Find Lawyers in Portland, Oregon for Criminal Defense: General Practice
Ron Hoevet is a shareholder and founding member of the firm of Hoevet Olson, PC. Ron has practiced in all areas of criminal defense and has litigated hundreds of criminal and civil cases in both state and federal court. He has also defended criminal cases in federal courts Washington, California, Idaho, Montana and Florida. Ron has an AV rating with Martindale Hubbell, which is the highest rating for both legal ability and professional standing in the legal community. He has been listed in Be...
Michael Levine has been practicing criminal law for over thirty-five years. He received a Bachelor of Science degree from Columbia University in 1966 and his law degree from the University of California at Berkeley in 1974, where he was an associate editor of the California Law Review. After starting his career as a prosecutor for the City of Los Angeles, Mr. Levine was an Assistant Federal Public Defender in California in the late 1970s and early 1980s, where he received the Outstanding Defe...
Per Olson practices exclusively criminal defense in state and federal court. He takes on a wide variety of cases from misdemeanors to major felonies, including DUII, fraud and theft, violent crimes, sex crimes, white collar crimes, drug crimes, and other interstate and transnational crimes. Per has obtained multiple acquittals for his clients in state and federal court. Per graduated magna cum laude from Willamette University in Salem, and then attended Lewis & Clark Law School in Portlan...
Kevin Sali represents individuals and business entities in criminal, civil, and regulatory matters. In a wide variety of cases—including high-stakes major felony trials, complex white collar cases, and large-scale environmental actions—Mr. Sali has secured a series of outstanding results for his clients. With a diverse professional and educational background, he is well-suited to carry out the broad spectrum of tasks needed by clients facing challenging legal circumstances. Mr. Sa...
Criminal Defense: General Practice Definition
Non-white-collar offenses include felonies, also termed indictable criminal offenses in some states. Included in this category are homicides (ranging from intentional murder to reckless manslaughter and death-by-auto), assault, kidnapping, sexual offenses, robbery, bias crimes, arson, other property crimes, criminal mischief, burglary, theft, forgery, drug offenses, gambling, perjury, firearms violations, and other weapons offenses. Family-related offenses, such as endangering the welfare of a minor and domestic violence, also fall within this group.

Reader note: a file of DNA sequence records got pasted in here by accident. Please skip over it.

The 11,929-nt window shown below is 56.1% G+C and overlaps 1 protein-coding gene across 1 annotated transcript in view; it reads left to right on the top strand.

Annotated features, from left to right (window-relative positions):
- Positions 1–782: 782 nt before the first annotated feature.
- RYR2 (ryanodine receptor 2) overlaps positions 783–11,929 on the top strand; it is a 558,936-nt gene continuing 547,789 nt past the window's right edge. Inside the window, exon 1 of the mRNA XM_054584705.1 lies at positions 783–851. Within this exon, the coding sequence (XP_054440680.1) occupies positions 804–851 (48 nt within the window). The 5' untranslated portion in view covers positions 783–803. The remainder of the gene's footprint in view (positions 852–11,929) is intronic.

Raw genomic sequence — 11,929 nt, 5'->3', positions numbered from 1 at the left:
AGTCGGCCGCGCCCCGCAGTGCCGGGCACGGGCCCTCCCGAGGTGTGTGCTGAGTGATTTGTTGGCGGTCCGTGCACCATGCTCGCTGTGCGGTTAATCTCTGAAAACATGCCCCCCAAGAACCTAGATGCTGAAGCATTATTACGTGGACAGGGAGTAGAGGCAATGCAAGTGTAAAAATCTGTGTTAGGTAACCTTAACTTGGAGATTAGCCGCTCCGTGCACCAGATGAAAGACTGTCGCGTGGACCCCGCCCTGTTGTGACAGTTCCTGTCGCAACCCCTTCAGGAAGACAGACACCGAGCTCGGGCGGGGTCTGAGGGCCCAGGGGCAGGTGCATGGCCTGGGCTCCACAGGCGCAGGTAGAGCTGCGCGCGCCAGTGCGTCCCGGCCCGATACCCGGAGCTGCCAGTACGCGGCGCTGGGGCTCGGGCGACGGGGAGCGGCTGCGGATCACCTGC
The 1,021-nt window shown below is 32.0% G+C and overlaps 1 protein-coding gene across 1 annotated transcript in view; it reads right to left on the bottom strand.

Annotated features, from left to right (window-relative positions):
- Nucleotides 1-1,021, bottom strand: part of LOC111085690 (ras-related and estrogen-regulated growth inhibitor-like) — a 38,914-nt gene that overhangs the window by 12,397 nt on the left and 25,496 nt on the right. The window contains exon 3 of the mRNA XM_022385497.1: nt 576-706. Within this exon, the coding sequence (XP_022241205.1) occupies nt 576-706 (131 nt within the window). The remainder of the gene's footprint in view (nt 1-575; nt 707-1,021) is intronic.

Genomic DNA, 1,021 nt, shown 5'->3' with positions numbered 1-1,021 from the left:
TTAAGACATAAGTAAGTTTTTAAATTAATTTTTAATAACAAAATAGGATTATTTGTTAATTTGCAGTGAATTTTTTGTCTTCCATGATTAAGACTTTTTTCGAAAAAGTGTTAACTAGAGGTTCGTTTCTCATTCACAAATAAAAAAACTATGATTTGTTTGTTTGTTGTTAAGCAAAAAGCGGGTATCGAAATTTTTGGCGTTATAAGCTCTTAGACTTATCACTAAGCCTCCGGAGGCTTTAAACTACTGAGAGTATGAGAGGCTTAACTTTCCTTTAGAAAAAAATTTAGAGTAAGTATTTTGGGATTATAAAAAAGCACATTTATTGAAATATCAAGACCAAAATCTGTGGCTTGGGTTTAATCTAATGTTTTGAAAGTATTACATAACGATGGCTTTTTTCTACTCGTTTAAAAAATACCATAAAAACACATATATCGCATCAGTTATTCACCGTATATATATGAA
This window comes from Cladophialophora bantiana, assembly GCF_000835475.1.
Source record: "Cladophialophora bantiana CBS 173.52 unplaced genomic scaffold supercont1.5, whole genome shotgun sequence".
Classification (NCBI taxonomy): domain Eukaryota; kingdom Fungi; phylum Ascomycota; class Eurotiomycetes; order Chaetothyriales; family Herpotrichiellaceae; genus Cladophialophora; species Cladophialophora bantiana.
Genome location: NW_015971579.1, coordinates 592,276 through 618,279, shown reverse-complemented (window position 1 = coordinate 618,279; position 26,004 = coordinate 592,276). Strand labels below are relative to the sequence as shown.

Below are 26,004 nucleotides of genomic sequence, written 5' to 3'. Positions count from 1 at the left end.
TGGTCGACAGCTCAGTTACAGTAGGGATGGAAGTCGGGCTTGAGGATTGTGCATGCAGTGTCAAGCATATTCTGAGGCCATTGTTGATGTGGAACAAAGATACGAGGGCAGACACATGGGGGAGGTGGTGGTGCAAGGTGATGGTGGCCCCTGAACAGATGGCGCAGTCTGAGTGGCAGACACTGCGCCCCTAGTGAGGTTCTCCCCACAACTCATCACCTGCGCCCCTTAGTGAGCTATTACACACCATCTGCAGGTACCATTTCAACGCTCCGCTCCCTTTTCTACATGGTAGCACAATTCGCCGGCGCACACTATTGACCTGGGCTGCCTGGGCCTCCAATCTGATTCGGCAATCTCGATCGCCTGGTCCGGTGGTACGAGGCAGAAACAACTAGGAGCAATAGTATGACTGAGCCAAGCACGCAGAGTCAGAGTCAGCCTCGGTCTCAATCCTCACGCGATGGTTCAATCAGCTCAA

The offenses listed above carry the possibility of incarceration, sometimes substantial, mandatory, and subject to significant parole ineligibility, upon conviction. Thus, it is critical that a person facing consequences of such magnitude retain an attorney who is qualified and experienced. On many occasions, seasoned attorneys, through effective early representation, can set the groundwork for positive results or secure a favorable early resolution. A person charged with this type of crime needs an advocate capable of formidably opposing the substantial resources typically available to law enforcement and prosecutors. On some occasions, these matters must be tried by a jury, making it essential that an individual retain a skilled trial attorney.
In addition to more serious matters, non-white-collar criminal offenses also include misdemeanors, known in some states as disorderly persons offenses. These are the types of offenses that most people face when they come into contact with the criminal justice system. They include minor assaults, theft, shoplifting, drug possession, disorderly conduct, harassment, alcohol-related offenses, and many other offenses. These matters, for the most part, are presented in municipal courts or district courts, where a judge hears the case without a jury.
Non-white-collar criminal offenses also include drunken driving and a host of traffic-related offenses, some carrying substantial penalties and the possibility of incarceration. In some states, drunk driving has been elevated to the status of a felony or indictable offense, carrying far greater potential penalties. Again, it is crucial that an individual facing this type of allegation retain a competent, experienced attorney.
To those facing criminal charges, the choice of counsel can make all the difference. A lawyer, as vital advocate for the accused, conducts early investigation, identifies applicable defenses, analyzes strengths and weaknesses, prepares legal applications, also called motions, negotiates with prosecuting authorities, and zealously defends an accused before a jury. Additionally, a lawyer involved early in the case can expedite the client’s release on bail, allowing the client to assist in preparing the defense.
In the end, for those charged with non-white-collar crimes and offenses, the proper selection of counsel is pivotal. A capable and experienced attorney can often mean the difference between a finding of guilt or innocence, and, critically, incarceration or freedom.
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